It's pretty amazing what the city is coming to. I had heard that the NYPD had received an overtime grant for ticketing cyclists. the grant would have been justified by "promoting safety"

    the irony is that if a rider is in Central Park, that means he's chosen a place with minimal car traffic to avoid dangerous situations. unfortunately, cycling in central park is easy pickings for the police. much more likely to pay than the delivery worker on the upper east side on a stolen bike rocketing down the sidewalk or through a red light.

    the conflict is that the cyclist is being forced to follow traffic laws AS IF he were a car, even though he's in a part of the city that has been blocked off to cars but not cyclists - showing that there IS distinction between the two.

    this is infuriating.

    I think the simple solution is to have the traffic lights bink yellow during times the park is closed off to traffic this way cyclists don't have to come to a complete stop, just slow down enough to let any pedestrians cross the intersections safely. As for the broader issue of an increase of accidents involving cyclists the DOT needs to address this on multiple levels because there are plenty of reckless cyclists, pedestrians, and motorists who are responsible and targeting just one group isn't the solution.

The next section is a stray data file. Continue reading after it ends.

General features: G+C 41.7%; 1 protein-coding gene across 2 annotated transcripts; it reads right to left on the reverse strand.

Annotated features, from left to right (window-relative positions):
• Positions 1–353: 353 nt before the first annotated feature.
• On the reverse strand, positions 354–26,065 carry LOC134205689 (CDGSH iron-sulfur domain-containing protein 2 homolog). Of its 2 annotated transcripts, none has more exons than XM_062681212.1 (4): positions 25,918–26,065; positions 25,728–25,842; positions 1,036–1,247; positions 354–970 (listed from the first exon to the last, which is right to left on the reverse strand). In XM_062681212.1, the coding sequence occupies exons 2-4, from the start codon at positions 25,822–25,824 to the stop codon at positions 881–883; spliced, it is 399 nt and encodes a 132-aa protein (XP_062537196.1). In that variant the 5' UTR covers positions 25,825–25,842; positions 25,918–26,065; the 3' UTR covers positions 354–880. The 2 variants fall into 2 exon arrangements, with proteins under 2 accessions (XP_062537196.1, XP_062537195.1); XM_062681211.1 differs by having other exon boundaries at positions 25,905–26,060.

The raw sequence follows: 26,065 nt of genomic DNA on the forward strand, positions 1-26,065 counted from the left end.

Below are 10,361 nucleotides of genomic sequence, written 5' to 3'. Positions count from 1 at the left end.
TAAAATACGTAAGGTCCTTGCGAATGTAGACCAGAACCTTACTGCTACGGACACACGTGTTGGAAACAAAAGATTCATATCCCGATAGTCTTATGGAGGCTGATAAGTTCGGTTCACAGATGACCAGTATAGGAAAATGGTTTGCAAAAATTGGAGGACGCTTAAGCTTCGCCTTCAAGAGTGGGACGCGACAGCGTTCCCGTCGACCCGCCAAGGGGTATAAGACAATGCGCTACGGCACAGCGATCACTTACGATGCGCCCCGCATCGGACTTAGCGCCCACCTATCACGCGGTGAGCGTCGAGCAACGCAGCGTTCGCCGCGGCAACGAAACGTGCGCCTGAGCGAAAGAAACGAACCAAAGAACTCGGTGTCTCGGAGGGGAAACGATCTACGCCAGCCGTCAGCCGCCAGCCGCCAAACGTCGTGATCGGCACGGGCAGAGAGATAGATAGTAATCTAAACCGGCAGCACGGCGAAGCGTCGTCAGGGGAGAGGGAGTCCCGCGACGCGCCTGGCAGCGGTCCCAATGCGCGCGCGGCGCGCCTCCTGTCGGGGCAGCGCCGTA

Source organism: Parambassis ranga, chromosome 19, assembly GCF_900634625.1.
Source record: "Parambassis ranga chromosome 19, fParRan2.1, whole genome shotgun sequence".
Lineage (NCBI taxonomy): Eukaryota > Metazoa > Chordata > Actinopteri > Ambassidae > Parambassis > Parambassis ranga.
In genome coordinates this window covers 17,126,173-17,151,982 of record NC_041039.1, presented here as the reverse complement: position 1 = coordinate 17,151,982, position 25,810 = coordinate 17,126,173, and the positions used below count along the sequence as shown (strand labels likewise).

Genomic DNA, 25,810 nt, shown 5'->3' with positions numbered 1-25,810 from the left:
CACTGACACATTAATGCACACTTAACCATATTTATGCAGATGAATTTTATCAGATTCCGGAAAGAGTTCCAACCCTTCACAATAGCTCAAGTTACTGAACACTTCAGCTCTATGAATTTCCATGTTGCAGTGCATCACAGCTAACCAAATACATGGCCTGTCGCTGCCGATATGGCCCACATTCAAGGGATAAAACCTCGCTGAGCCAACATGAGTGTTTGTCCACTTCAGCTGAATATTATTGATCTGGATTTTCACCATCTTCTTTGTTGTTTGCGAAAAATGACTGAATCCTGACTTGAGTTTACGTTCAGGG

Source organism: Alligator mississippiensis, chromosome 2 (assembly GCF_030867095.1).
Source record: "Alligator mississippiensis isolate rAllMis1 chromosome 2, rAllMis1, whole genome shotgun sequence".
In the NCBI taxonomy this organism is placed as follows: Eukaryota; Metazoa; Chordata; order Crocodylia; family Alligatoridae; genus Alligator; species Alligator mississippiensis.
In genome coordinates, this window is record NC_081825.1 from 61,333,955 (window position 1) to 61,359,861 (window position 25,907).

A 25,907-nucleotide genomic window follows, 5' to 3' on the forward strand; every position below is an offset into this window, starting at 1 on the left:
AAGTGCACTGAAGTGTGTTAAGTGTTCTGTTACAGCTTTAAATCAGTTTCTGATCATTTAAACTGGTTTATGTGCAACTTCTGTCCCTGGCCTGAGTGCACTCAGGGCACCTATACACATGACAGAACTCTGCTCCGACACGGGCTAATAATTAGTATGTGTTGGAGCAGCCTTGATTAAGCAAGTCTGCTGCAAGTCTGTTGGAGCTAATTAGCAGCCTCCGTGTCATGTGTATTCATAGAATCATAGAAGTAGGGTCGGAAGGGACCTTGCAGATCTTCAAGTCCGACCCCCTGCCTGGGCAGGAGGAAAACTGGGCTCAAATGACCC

I like pie

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    Senior Member FattyArbuckle's Avatar
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    Quote Originally Posted by roadiejorge View Post
    I think the simple solution is to have the traffic lights bink yellow during times the park is closed off to traffic this way cyclists don't have to come to a complete stop, just slow down enough to let any pedestrians cross the intersections safely.
    Definitely for off-peak hours so cyclists can get laps in the early AM w/o fear of ticketing. But I imagine that wouldn't work so well on weekend afternoons... You'd just have a constant stream of people who believe they have the right of way crossing the road (or not looking) followed by the other pedestrians who misjudge the varied speeds & positions of approaching cyclists but figure they can walk slightly behind the people in front of them as they cross.